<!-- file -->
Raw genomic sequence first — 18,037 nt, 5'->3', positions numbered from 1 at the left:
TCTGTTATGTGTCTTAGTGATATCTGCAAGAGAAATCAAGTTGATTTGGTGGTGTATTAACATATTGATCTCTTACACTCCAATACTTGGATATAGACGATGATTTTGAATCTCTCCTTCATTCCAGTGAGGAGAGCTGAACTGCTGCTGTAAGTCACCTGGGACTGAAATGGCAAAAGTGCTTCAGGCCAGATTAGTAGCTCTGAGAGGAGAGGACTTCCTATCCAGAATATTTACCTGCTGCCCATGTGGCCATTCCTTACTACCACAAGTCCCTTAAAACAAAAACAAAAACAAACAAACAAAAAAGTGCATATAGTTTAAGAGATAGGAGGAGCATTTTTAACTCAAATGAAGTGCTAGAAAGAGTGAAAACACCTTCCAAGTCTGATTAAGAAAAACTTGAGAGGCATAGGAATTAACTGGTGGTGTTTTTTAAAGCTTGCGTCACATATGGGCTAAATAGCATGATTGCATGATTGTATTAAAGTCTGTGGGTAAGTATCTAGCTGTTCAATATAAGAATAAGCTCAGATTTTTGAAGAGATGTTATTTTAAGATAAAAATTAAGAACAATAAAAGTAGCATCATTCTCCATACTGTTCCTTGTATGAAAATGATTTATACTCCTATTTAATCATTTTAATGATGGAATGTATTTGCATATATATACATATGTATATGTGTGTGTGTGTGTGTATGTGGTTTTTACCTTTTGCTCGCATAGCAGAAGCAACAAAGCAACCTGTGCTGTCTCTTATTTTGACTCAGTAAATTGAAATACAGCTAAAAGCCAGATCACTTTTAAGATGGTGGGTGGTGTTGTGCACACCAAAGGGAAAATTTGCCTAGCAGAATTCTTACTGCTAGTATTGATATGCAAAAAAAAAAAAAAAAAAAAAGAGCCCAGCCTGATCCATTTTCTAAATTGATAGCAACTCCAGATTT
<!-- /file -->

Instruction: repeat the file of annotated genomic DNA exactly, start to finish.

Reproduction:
Raw genomic sequence first — 18,037 nt, 5'->3', positions numbered from 1 at the left:
TCTGTTATGTGTCTTAGTGATATCTGCAAGAGAAATCAAGTTGATTTGGTGGTGTATTAACATATTGATCTCTTACACTCCAATACTTGGATATAGACGATGATTTTGAATCTCTCCTTCATTCCAGTGAGGAGAGCTGAACTGCTGCTGTAAGTCACCTGGGACTGAAATGGCAAAAGTGCTTCAGGCCAGATTAGTAGCTCTGAGAGGAGAGGACTTCCTATCCAGAATATTTACCTGCTGCCCATGTGGCCATTCCTTACTACCACAAGTCCCTTAAAACAAAAACAAAAACAAACAAACAAAAAAGTGCATATAGTTTAAGAGATAGGAGGAGCATTTTTAACTCAAATGAAGTGCTAGAAAGAGTGAAAACACCTTCCAAGTCTGATTAAGAAAAACTTGAGAGGCATAGGAATTAACTGGTGGTGTTTTTTAAAGCTTGCGTCACATATGGGCTAAATAGCATGATTGCATGATTGTATTAAAGTCTGTGGGTAAGTATCTAGCTGTTCAATATAAGAATAAGCTCAGATTTTTGAAGAGATGTTATTTTAAGATAAAAATTAAGAACAATAAAAGTAGCATCATTCTCCATACTGTTCCTTGTATGAAAATGATTTATACTCCTATTTAATCATTTTAATGATGGAATGTATTTGCATATATATACATATGTATATGTGTGTGTGTGTGTGTATGTGGTTTTTACCTTTTGCTCGCATAGCAGAAGCAACAAAGCAACCTGTGCTGTCTCTTATTTTGACTCAGTAAATTGAAATACAGCTAAAAGCCAGATCACTTTTAAGATGGTGGGTGGTGTTGTGCACACCAAAGGGAAAATTTGCCTAGCAGAATTCTTACTGCTAGTATTGATATGCAAAAAAAAAAAAAAAAAAAAAGAGCCCAGCCTGATCCATTTTCTAAATTGATAGCAACTCCAGATTT